Explore Implantable Cardioverter Defibrillators
The low-energy electrical pulses your implantable cardioverter defibrillator (ICD) gives aren't painful. You may not notice them, or you may feel a fluttering in your chest.
The high-energy pulses or shocks your ICD gives last only a fraction of a second. They may feel like thumping or a painful kick in the chest, depending on their strength.
Your doctor may give you medicine to decrease the number of irregular heartbeats you have. This will reduce the number of high-energy pulses sent to your heart. Such medicines include amiodarone or sotalol and beta blockers.
Your doctor may want you to call his or her office or come in within 24 hours of getting a strong shock from your ICD. See your doctor or go to an emergency room right away if you get many strong shocks within a short time.
Once you have an ICD, you have to avoid close or prolonged contact with electrical devices or devices that have strong magnetic fields. Devices that can interfere with an ICD include:
These devices can disrupt the electrical signaling of your ICD and prevent it from working well. You may not be able to tell whether your ICD has been affected.
How likely a device is to disrupt your ICD depends on how long you're exposed to it and how close it is to your ICD.
To be on the safe side, some experts recommend not putting your cell phone or MP3 player in a shirt pocket over your ICD (if they're turned on). You may want to hold your cell phone up to the ear that's opposite the site where your ICD was implanted. If you strap your MP3 player to your arm while listening to it, put it on the arm that's farther from your ICD.
You can still use household appliances, but avoid close and prolonged contact, as it may interfere with your ICD.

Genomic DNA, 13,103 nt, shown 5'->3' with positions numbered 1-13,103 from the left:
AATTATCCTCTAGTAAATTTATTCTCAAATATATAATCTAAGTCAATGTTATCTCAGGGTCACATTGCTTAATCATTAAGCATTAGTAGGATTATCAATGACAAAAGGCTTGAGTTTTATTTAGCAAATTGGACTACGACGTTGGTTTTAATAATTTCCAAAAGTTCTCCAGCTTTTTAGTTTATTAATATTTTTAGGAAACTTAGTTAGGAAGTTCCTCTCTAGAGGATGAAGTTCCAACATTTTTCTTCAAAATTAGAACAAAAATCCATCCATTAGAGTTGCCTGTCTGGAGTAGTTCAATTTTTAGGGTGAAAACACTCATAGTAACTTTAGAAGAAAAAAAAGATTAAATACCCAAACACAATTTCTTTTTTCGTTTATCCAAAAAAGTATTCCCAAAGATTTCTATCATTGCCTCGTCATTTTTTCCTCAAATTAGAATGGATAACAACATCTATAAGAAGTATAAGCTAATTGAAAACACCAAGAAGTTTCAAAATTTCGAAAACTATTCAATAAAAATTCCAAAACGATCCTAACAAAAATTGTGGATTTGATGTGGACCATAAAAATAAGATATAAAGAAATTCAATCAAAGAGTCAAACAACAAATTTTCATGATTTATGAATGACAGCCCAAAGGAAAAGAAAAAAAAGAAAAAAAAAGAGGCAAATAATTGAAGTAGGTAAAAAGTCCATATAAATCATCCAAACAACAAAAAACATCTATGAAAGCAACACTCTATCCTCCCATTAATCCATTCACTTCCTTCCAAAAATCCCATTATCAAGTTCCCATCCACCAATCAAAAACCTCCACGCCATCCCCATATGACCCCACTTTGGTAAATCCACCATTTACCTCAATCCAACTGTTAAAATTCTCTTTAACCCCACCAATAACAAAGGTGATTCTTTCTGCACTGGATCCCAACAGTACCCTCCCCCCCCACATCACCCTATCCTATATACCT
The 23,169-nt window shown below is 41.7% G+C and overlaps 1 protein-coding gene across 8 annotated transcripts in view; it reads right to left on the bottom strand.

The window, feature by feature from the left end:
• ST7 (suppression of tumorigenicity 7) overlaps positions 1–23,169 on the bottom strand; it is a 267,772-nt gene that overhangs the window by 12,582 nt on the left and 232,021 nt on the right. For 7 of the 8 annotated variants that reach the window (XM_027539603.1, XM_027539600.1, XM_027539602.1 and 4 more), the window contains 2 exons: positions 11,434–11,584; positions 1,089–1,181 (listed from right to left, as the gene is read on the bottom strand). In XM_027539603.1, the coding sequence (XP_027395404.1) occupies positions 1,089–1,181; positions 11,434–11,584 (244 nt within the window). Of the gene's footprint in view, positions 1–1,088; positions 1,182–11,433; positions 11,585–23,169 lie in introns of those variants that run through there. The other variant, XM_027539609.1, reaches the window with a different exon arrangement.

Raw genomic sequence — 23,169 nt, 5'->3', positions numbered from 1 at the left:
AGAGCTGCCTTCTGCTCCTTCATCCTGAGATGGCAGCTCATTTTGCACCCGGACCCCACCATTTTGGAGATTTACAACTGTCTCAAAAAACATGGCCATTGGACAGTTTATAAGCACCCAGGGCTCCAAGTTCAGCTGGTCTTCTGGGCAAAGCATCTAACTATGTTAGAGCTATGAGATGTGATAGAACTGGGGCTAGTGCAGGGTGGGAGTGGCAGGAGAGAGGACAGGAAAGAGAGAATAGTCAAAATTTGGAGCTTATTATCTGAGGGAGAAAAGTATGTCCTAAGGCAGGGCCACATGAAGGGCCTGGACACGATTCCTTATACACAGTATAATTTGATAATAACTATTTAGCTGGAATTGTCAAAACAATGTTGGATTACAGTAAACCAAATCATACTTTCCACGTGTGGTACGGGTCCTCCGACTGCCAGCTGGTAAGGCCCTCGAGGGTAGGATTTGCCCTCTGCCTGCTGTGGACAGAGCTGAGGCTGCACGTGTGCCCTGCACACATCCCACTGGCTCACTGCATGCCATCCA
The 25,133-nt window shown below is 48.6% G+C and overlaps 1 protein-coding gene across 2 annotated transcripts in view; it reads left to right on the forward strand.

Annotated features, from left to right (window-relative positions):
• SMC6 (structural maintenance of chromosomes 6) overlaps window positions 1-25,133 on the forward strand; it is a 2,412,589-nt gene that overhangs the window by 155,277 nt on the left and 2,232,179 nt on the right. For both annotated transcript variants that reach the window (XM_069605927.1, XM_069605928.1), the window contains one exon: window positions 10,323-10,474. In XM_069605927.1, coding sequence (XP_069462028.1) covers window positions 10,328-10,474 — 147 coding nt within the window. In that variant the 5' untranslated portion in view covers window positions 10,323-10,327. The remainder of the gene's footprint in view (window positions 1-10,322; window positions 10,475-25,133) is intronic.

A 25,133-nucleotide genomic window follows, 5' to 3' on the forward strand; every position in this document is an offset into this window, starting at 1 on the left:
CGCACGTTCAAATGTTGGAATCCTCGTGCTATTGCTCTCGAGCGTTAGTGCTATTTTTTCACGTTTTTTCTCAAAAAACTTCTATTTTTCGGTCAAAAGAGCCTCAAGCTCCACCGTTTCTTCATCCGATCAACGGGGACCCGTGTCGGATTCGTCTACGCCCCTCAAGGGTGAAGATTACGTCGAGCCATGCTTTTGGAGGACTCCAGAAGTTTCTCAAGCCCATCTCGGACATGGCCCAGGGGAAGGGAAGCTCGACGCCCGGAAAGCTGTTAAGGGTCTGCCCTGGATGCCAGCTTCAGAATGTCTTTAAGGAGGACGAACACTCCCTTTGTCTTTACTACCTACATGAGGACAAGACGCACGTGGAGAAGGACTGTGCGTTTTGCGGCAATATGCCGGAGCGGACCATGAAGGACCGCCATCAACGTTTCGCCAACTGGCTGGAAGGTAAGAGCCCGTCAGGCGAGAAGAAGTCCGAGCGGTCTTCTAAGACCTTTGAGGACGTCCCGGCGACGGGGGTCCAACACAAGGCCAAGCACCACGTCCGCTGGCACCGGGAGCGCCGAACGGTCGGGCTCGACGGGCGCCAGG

You can walk through security system metal detectors at your normal pace. Someone can check you with a metal detector wand as long as it isn't held for too long over your ICD site. You should avoid sitting or standing close to a security system metal detector. Notify airport screeners if you have an ICD.
Stay at least 2 feet away from industrial welders or electrical generators. Rarely, ICDs have caused unnecessary shocks during long, high-altitude flights.
Some medical procedures can disrupt your ICD. These procedures include:
Let all of your doctors, dentists, and medical technicians know that you have an ICD. Your doctor can give you a card that states what kind of ICD you have. Carry this card in your wallet. You might want to wear a medical ID bracelet or necklace that states that you have an ICD.
An ICD usually won't limit you from taking part in sports and exercise, including strenuous activities.
You may need to avoid full-contact sports, such as football. Such contact could damage your ICD or shake loose the wires in your heart. Ask your doctor how much and what kinds of physical activity are safe for you.
You'll have to avoid driving for at least a week while you recover from ICD surgery. If you've had sudden cardiac arrest, a ventricular arrhythmia, or certain symptoms of a ventricular arrhythmia (such as fainting), your doctor may ask you to not drive until you have gone 6 months without fainting. Some people may still faint even with an ICD.
Commercial driving isn't permitted with an ICD.
Your doctor will want to check your ICD regularly. Over time, your ICD may stop working well because:
To check your ICD, your doctor may ask you to come in for an office visit several times a year. Some ICD functions can be checked over the phone or through a computer connection to the Internet.
Your doctor also may recommend an EKG (electrocardiogram) to check for changes in your heart's electrical activity.
ICD batteries last between 5 and 7 years. Your doctor will replace the generator along with the battery before the battery begins to run down.
Replacing the generator/battery is less involved surgery than the original surgery to implant the ICD. The wires of your ICD also may need to be replaced eventually. Your doctor can tell you whether you need to replace your ICD or its wires.
An ICD can't cure heart disease. However, it can lower the risk of dying from SCA.
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September 2, 2014
Gary H. Gibbons
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The NHLBI updates Health Topics articles on a biennial cycle based on a thorough review of research findings and new literature. The articles also are updated as needed if important new research is published. The date on each Health Topics article reflects when the content was originally posted or last revised.